As Indonesian INA-Rxiv, a country-level preprint repository for papers across different scientific disciplines, is launched, scholars at German research universities and institutions rely on article preprint access during their transition from paywall-based publication models to Open Access.
A Blog Article by Pablo Markin.
Whereas in the West individual subscription-based journals, such as the Journal of Biomedical Optics founded in 1996 and Neurophotonics published since 2014, continue to switch from subscription-based publishing to Open Access, while relying on hybrid business models during the transition, in emerging economies, e.g., Indonesia, Open Access preprint servers provide the infrastructure for macro-level, national-scale departures from toll-based publishing models, in favor of the unrestricted access to recent scientific findings across all academic disciplines. The latter is showcased by Indonesia-based INA-Rxiv launched as recently as in August, 2017, reaching over 1,500 preprints in its archive in early 2018 and helping to increase the international visibility of locally produced scientific and scholarly findings, such as through its indexing by Google Scholar.
Though this local Open Access initiative has relied for its launch on external non-profit support, e.g., a partnership with the Open Science Framework of the United States-based Center for Open Science, it is not inconceivable that as this preprint repository grows its article archive and increases its acceptance in local scholarly communities, the Indonesian government may chose to provide financial resources to this article repository, in order to help local academic institutions to negotiate favorable journal subscription contracts with global publishers, such as Elsevier. As much can be inferred from the latest updates from the standoff between German academic institutions, such as universities and libraries, and Elsevier that is forced to extend their unrestricted access to its contents, as journal subscription negotiations aimed at halving subscription fees and prioritizing publishing in Open Access as the preferred option continue into their second year.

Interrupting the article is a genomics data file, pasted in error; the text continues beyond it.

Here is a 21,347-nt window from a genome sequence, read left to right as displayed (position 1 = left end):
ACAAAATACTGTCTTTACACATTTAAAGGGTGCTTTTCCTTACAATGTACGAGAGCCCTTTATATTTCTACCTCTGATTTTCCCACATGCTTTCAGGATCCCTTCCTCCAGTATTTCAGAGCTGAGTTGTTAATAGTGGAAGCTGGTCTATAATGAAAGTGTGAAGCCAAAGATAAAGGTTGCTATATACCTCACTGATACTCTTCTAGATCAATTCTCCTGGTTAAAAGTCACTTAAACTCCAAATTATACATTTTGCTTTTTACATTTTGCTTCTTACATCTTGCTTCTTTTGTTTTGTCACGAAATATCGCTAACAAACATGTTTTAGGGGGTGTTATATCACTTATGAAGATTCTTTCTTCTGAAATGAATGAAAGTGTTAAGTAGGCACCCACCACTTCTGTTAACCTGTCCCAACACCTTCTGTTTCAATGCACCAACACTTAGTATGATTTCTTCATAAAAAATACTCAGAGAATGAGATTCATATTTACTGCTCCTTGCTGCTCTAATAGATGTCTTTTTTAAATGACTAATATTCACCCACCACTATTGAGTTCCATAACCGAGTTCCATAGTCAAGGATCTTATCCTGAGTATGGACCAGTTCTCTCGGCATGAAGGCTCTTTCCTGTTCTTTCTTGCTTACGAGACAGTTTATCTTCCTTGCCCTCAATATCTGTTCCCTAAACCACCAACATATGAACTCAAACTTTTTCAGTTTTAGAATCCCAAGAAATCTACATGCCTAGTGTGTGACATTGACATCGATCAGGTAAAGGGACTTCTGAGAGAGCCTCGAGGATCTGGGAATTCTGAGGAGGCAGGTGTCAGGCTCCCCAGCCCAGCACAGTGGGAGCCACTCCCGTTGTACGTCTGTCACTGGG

To a significant extent, the strong bargaining position of German universities and libraries derives from the wide international accessibility of recent scientific findings via Open Access preprint repositories. That Indonesian scientific institutions are likely to take note of this effect of preprint archives on the power relations in the academic articles’ publishing market is indicated by the introduction of locally developed indices, e.g., SINTA, that measure the visibility and quality of the output produced by local researchers and institutions in January 2017, such as based on metrics that index citation data from international databases, e.g., the Web of Science and Scopus.
Rapid processing times of INA-Rxiv and its indexing by Google Scholar indicates the growing international recognition of pre-print repositories and Open Access journals as publication venues to which scholars can take recourse to disseminate their results and governmental and academic institutions can include into their reports for the purposes of performance evaluation, funding decision-making and promoting individual scholars.
Even though Open Access preprint archives, such as INA-Rxiv, may need to develop quality-ensuring mechanisms, their growing international recognition is likely to have a systemic effect on the publishing market.
By Pablo Markin
Featured Image Credits: Main Library, University of Indonesia, Depok, West Java, Indonesia, January 20, 2011 | © Courtesy of fz199.